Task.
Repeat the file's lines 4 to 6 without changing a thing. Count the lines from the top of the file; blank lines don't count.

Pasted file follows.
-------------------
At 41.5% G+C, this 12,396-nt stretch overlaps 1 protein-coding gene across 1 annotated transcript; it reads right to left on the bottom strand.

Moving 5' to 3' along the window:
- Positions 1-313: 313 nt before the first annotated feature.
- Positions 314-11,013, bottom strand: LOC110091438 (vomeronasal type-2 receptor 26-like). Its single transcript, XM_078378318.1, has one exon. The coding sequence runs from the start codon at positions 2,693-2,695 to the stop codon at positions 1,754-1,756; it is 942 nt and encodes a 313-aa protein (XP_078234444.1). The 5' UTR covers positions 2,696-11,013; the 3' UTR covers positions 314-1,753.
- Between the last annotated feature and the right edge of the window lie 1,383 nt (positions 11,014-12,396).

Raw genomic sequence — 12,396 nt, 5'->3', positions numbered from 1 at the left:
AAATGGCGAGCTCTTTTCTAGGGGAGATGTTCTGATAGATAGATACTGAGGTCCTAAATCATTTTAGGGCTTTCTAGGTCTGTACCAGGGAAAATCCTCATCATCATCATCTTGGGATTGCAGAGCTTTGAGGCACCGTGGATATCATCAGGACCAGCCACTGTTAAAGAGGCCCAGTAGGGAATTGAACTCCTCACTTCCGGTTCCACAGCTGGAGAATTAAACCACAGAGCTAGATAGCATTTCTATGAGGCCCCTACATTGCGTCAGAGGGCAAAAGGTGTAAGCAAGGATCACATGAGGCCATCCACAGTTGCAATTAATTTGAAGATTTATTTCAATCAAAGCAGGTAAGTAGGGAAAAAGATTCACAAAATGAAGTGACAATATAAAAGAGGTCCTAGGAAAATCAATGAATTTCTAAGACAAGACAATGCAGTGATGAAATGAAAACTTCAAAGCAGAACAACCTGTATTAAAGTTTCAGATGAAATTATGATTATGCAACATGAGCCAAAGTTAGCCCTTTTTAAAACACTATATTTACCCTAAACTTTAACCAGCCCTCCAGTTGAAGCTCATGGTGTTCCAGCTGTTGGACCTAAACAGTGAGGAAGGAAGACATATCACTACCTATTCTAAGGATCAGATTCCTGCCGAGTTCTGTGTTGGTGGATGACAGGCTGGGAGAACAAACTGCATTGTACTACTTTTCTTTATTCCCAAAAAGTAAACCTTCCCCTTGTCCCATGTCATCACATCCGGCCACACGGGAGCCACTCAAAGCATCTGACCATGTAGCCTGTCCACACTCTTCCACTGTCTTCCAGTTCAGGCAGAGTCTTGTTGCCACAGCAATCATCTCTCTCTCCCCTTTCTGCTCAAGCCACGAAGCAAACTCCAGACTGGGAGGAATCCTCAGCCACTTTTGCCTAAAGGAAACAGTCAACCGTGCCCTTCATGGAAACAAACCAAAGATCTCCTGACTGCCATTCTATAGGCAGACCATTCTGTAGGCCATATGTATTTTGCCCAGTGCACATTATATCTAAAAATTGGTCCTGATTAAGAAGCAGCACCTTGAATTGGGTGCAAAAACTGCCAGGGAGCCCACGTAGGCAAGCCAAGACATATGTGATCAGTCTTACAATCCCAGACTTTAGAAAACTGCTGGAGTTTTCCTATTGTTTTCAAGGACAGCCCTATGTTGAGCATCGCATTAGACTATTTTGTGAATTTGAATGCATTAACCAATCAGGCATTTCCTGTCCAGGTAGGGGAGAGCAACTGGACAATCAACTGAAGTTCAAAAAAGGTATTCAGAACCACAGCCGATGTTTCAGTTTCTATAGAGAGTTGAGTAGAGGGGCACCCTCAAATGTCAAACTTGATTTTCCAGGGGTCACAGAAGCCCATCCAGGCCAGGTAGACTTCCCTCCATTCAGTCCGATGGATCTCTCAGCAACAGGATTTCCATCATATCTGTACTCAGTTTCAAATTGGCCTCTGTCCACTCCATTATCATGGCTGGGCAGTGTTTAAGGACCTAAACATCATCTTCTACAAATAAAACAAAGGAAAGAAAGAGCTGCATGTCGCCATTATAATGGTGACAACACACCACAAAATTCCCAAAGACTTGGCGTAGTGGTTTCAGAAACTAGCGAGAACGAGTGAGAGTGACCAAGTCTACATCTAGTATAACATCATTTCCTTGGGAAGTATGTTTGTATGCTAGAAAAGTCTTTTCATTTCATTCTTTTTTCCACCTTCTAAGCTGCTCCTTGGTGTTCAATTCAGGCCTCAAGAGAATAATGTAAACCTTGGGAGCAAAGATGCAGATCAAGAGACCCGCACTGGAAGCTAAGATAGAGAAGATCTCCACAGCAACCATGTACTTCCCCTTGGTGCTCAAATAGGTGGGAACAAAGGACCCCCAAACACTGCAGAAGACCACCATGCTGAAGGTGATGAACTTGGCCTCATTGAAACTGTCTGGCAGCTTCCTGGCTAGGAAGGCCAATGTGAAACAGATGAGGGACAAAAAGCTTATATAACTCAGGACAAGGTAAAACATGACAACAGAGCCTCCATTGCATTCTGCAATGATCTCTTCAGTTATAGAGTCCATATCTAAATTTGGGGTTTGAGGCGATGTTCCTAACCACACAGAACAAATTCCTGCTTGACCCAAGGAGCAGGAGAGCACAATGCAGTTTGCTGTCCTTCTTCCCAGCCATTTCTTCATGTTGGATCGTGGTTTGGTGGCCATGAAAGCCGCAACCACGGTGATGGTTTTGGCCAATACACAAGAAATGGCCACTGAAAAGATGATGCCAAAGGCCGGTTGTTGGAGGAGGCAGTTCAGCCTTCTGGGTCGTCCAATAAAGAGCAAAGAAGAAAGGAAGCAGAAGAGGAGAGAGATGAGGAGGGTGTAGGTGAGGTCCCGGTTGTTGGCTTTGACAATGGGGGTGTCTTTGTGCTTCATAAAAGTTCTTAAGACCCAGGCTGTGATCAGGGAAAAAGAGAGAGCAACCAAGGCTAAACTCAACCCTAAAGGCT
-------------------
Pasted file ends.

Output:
- Positions 314-11,013, bottom strand: LOC110091438 (vomeronasal type-2 receptor 26-like). Its single transcript, XM_078378318.1, has one exon. The coding sequence runs from the start codon at positions 2,693-2,695 to the stop codon at positions 1,754-1,756; it is 942 nt and encodes a 313-aa protein (XP_078234444.1). The 5' UTR covers positions 2,696-11,013; the 3' UTR covers positions 314-1,753.
- Between the last annotated feature and the right edge of the window lie 1,383 nt (positions 11,014-12,396).

Raw genomic sequence — 12,396 nt, 5'->3', positions numbered from 1 at the left: